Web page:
I was quite hesitant to read this book when I was pregnant because it’s about a child who has Down Syndrome.
The Chinese are highly superstitious about stuff like this i.e. if you look or think about anything ugly, abnormal etc when you’re pregnant, you may likely get a child like that.
Then, I remembered a cartoon strip or joke that mocked this belief:
“What if your husband is ugly? You’ll be looking at someone ugly all the time, right? That’s a 100% chance your kid will turn out ugly.”
This goes to show that there is no basis in this superstition.
I started reading the book at around the time I confirmed my pregnancy And you know what? This is one of the MOST beautiful books every written!
To start off, “The Memory Keeper’s Daughter” is set in 1964 about a doctor who has to deliver his own twin boy and girl during a snowstorm. When he finds out that his daughter has Down’s Syndrome, he tells his wife that she died and instructs his nurse to send the baby away to an orphanage.
However, the nurse, Ruth, an unmarried 31 year old woman, cannot bear to leave the baby girl at the orphanage and decides to raise the little girl herself. She goes through a really, really, really tough time and even tries to contact the doctor again and again.
Of course, the doctor does not want to reclaim his daughter as he thinks his wife cannot take the pain of raising a child with Down’s Syndrome. (There’s a mystery behind WHY he does this)
I can’t remember the doctor’s specialisation but I know it’s not in acne scar removal
Fed up with the doctor, Ruth is determined to raise the girl herself and doesn’t touch a cent of the money the doctor sends – she puts them all away in a bank account.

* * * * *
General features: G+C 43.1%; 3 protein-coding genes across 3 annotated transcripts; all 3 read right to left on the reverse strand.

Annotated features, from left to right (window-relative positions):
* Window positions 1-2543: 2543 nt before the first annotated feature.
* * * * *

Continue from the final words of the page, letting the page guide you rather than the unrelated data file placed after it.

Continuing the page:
What about the wife? Since she NEVER had the chance to see her ‘dead’ baby girl, she did not have a chance to grief properly. Her husband wouldn’t even agree to a memorial service – he simply insists that she move on and focus on the live, healthy son.
I found the early chapters of “The Memory Keeper’s Daughter” a great refresher course on what life is like with a newborn baby – breastfeeding, crying, waking through the night, fatigue…
I could also identify with her sense of loss as she goes through life watching her little boy grow up – at the same time thinking about her baby girl who “died”. Of course, the lack of closure creates a sense of emptiness in her, which grows and manifests itself in different ways.
Although the doctor appears to have “forgotten” about his twin daughter, he doesn’t. Instead, all he can think of is her and she appears a lot in the subjects he choose for his photography.
Ruth’s friendship with other parents with special children and her battle with school authorities for a place for her “daughter” made me understand a bit of the challenges parents with Down’s Syndrome children go through.
Although it was a thick book to read, I was stuck to it from the beginning to the end. Kim Edwards really has a flair for story-telling and I also enjoyed reading the additional sections i.e. the reader’s guide and her interview.
Now that “The Memory Keeper’s Daughter” has been made into a movie, I’m definitely looking out for it to see if they have stuck to the original storyline and also if they manage to bring the book to life.
If you haven’t read the book yet, you should!
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